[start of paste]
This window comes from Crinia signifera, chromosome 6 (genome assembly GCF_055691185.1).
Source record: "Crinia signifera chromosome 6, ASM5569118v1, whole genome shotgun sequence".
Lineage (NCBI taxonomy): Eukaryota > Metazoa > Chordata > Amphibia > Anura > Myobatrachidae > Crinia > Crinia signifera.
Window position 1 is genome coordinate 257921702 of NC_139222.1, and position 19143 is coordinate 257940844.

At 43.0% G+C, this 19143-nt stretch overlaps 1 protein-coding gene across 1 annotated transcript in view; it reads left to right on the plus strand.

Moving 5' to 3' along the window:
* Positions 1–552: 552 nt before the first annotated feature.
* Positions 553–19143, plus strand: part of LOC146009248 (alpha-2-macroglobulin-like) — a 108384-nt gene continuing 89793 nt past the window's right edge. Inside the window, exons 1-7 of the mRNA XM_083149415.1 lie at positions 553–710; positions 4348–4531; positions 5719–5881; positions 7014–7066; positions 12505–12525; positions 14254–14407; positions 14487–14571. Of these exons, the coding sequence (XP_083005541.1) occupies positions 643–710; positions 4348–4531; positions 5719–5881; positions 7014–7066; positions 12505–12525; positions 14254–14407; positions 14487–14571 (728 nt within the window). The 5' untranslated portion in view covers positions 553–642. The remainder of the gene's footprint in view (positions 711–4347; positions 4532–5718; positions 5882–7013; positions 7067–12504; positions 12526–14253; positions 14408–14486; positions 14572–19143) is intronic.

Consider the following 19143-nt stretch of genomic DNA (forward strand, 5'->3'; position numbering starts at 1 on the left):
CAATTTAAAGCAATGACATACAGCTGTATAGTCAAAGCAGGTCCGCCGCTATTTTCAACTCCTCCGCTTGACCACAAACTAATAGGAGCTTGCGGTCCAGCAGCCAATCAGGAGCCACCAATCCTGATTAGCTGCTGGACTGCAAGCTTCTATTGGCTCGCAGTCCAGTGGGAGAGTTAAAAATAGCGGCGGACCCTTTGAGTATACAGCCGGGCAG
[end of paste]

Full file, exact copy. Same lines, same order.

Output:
This window comes from Crinia signifera, chromosome 6 (genome assembly GCF_055691185.1).
Source record: "Crinia signifera chromosome 6, ASM5569118v1, whole genome shotgun sequence".
Lineage (NCBI taxonomy): Eukaryota > Metazoa > Chordata > Amphibia > Anura > Myobatrachidae > Crinia > Crinia signifera.
Window position 1 is genome coordinate 257921702 of NC_139222.1, and position 19143 is coordinate 257940844.

At 43.0% G+C, this 19143-nt stretch overlaps 1 protein-coding gene across 1 annotated transcript in view; it reads left to right on the plus strand.

Moving 5' to 3' along the window:
* Positions 1–552: 552 nt before the first annotated feature.
* Positions 553–19143, plus strand: part of LOC146009248 (alpha-2-macroglobulin-like) — a 108384-nt gene continuing 89793 nt past the window's right edge. Inside the window, exons 1-7 of the mRNA XM_083149415.1 lie at positions 553–710; positions 4348–4531; positions 5719–5881; positions 7014–7066; positions 12505–12525; positions 14254–14407; positions 14487–14571. Of these exons, the coding sequence (XP_083005541.1) occupies positions 643–710; positions 4348–4531; positions 5719–5881; positions 7014–7066; positions 12505–12525; positions 14254–14407; positions 14487–14571 (728 nt within the window). The 5' untranslated portion in view covers positions 553–642. The remainder of the gene's footprint in view (positions 711–4347; positions 4532–5718; positions 5882–7013; positions 7067–12504; positions 12526–14253; positions 14408–14486; positions 14572–19143) is intronic.

Consider the following 19143-nt stretch of genomic DNA (forward strand, 5'->3'; position numbering starts at 1 on the left):
CAATTTAAAGCAATGACATACAGCTGTATAGTCAAAGCAGGTCCGCCGCTATTTTCAACTCCTCCGCTTGACCACAAACTAATAGGAGCTTGCGGTCCAGCAGCCAATCAGGAGCCACCAATCCTGATTAGCTGCTGGACTGCAAGCTTCTATTGGCTCGCAGTCCAGTGGGAGAGTTAAAAATAGCGGCGGACCCTTTGAGTATACAGCCGGGCAG